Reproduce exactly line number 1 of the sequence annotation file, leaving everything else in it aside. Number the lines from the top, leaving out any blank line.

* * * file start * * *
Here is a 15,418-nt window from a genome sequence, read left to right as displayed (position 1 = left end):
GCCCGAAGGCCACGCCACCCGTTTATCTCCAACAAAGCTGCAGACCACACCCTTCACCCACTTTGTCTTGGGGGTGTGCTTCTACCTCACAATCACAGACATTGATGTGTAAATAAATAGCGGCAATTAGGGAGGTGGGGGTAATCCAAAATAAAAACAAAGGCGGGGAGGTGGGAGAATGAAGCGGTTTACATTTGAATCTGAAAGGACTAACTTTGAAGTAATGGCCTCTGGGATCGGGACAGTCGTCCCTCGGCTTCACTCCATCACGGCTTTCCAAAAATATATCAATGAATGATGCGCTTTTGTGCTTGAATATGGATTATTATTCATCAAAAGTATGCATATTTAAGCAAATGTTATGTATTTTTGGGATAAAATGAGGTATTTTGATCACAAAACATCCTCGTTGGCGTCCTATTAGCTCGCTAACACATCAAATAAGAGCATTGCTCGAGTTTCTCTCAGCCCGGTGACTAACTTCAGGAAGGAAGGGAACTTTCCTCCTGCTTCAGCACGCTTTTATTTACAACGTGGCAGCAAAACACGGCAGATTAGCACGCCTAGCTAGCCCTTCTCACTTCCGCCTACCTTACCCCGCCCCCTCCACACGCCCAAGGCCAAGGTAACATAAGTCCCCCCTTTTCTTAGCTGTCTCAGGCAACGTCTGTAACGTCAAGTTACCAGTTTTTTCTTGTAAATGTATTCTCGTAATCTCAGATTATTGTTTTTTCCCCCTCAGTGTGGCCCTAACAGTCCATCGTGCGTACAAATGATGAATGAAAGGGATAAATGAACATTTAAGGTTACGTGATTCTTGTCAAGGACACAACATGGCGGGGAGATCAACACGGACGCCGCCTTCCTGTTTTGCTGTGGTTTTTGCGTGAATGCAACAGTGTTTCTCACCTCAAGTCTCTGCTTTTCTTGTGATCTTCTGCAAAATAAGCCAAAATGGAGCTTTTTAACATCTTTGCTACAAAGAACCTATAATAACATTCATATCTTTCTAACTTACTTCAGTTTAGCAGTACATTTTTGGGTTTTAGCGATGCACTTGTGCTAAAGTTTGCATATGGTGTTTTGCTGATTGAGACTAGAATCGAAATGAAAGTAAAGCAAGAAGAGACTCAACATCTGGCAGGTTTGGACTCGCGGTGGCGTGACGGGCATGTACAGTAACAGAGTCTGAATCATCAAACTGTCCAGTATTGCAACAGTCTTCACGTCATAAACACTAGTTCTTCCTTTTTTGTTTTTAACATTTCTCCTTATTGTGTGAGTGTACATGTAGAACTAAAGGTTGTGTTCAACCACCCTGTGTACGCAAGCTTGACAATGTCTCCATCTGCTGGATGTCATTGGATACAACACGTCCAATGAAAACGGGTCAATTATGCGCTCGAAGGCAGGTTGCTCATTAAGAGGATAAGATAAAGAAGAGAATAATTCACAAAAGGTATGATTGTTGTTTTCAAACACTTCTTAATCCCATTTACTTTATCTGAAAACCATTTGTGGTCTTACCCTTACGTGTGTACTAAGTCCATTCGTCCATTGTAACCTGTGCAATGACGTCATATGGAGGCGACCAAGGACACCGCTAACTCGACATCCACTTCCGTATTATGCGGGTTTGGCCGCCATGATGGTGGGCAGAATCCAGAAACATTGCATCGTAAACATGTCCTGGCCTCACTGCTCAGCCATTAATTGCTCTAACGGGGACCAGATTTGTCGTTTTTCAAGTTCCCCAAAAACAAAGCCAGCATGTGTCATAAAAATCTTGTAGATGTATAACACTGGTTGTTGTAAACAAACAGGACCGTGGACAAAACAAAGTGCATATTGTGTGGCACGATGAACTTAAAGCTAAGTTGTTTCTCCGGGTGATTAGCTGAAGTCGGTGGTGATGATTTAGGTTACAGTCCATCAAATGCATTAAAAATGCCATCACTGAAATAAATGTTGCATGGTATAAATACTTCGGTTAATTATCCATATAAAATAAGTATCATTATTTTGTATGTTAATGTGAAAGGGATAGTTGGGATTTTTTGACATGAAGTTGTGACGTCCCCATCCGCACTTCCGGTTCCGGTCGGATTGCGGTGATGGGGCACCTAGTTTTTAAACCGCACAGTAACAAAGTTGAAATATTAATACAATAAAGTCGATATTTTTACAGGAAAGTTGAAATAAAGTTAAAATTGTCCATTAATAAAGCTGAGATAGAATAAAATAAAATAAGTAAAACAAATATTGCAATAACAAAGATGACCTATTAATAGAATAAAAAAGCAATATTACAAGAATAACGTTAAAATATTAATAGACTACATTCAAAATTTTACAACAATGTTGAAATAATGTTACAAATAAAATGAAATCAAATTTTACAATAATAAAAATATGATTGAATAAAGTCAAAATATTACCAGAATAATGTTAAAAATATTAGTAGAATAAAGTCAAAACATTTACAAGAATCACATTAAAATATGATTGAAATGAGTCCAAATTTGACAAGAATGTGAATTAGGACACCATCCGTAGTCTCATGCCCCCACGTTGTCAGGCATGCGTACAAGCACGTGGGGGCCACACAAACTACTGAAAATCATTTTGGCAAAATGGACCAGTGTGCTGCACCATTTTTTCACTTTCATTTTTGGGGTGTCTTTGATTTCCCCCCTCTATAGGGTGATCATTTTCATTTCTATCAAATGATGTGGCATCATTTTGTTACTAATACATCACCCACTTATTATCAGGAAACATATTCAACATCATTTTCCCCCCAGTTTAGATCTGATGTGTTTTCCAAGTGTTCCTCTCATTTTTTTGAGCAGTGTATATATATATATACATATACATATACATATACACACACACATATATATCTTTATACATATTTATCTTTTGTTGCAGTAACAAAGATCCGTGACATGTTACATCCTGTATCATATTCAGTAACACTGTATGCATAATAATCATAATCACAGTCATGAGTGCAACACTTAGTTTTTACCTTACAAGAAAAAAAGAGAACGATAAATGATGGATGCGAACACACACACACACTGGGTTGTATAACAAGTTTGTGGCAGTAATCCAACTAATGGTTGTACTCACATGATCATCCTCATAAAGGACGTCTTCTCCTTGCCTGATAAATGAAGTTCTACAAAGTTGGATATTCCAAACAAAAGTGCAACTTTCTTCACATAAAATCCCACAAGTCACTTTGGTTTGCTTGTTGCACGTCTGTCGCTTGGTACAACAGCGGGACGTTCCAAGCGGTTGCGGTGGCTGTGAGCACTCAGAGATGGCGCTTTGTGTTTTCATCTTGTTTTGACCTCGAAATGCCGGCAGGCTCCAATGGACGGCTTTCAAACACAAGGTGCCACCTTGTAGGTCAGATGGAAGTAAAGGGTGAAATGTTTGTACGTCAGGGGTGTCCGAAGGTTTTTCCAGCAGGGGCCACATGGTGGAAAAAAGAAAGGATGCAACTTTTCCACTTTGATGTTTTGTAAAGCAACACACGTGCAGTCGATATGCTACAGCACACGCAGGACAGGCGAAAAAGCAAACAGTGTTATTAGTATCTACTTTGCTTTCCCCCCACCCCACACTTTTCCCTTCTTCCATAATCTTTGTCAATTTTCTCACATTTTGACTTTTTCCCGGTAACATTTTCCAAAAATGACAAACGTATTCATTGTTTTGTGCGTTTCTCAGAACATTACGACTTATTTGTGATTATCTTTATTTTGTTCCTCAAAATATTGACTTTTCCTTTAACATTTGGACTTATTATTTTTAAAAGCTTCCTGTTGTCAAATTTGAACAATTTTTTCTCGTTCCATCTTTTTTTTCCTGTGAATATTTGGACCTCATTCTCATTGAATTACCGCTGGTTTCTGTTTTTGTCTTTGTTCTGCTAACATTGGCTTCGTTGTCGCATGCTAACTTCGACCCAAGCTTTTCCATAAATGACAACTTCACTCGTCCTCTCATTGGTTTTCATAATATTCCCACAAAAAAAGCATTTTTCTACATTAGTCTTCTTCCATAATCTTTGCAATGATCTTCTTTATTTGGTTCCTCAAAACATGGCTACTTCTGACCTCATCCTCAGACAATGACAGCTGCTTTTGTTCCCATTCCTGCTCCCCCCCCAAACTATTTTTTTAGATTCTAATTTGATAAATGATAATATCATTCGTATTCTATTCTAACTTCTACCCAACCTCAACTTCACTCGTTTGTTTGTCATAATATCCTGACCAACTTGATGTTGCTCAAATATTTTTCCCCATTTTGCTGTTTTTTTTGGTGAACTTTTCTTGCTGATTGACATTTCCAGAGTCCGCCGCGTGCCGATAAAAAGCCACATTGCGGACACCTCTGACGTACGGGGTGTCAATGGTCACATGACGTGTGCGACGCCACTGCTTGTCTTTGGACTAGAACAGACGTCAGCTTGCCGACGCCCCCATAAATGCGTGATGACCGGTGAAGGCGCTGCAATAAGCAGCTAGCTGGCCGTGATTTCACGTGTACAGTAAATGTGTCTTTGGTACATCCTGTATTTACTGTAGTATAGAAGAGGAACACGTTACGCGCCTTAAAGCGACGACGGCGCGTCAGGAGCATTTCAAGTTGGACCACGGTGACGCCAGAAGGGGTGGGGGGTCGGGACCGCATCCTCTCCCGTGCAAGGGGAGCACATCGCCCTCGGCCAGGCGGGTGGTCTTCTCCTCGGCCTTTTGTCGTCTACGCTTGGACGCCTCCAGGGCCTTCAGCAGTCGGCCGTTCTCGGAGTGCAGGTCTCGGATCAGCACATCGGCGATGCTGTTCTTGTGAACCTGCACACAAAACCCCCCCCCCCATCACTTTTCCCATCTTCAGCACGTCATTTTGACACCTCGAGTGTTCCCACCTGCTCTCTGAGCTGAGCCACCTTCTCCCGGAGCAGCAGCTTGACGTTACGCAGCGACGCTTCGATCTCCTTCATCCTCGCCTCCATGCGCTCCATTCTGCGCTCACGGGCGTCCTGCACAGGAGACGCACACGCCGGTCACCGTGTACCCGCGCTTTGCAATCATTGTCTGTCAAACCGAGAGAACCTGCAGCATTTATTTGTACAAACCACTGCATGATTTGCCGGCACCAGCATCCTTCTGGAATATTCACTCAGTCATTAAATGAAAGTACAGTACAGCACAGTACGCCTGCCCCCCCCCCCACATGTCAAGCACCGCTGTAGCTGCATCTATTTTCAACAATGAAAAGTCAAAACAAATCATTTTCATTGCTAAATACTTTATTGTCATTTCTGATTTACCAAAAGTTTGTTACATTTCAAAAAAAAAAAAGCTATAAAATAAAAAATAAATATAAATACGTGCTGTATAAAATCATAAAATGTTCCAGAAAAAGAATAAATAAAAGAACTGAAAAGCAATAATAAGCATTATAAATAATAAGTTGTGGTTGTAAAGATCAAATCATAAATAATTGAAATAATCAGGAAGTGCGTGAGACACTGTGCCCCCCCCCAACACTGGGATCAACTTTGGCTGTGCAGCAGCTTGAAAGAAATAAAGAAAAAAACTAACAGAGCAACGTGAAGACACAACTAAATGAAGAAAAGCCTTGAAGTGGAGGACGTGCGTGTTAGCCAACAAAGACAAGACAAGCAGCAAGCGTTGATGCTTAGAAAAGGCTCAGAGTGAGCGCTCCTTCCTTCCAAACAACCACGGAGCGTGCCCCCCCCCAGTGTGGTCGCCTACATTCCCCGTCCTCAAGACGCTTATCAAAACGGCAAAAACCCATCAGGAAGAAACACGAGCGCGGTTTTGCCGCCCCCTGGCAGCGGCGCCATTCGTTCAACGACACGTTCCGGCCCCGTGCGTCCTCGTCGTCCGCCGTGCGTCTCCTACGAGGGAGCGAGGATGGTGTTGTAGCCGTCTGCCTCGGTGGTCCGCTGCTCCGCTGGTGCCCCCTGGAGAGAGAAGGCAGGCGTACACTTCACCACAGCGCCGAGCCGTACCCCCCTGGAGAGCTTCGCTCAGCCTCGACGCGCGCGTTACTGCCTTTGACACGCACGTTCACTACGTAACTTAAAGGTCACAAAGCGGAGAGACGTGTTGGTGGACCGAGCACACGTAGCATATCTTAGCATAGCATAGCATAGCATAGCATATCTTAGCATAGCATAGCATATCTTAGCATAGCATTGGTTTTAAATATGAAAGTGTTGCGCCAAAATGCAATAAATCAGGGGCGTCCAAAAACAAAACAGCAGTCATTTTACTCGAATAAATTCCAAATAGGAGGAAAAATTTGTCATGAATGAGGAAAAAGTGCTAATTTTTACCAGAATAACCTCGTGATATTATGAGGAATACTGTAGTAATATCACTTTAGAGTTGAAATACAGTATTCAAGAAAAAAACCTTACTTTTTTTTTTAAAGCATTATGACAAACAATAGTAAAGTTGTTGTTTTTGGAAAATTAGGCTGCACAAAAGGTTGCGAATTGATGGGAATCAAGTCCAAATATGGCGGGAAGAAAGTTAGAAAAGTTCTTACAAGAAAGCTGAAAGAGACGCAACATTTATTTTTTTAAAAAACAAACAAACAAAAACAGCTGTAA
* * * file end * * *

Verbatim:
Here is a 15,418-nt window from a genome sequence, read left to right as displayed (position 1 = left end):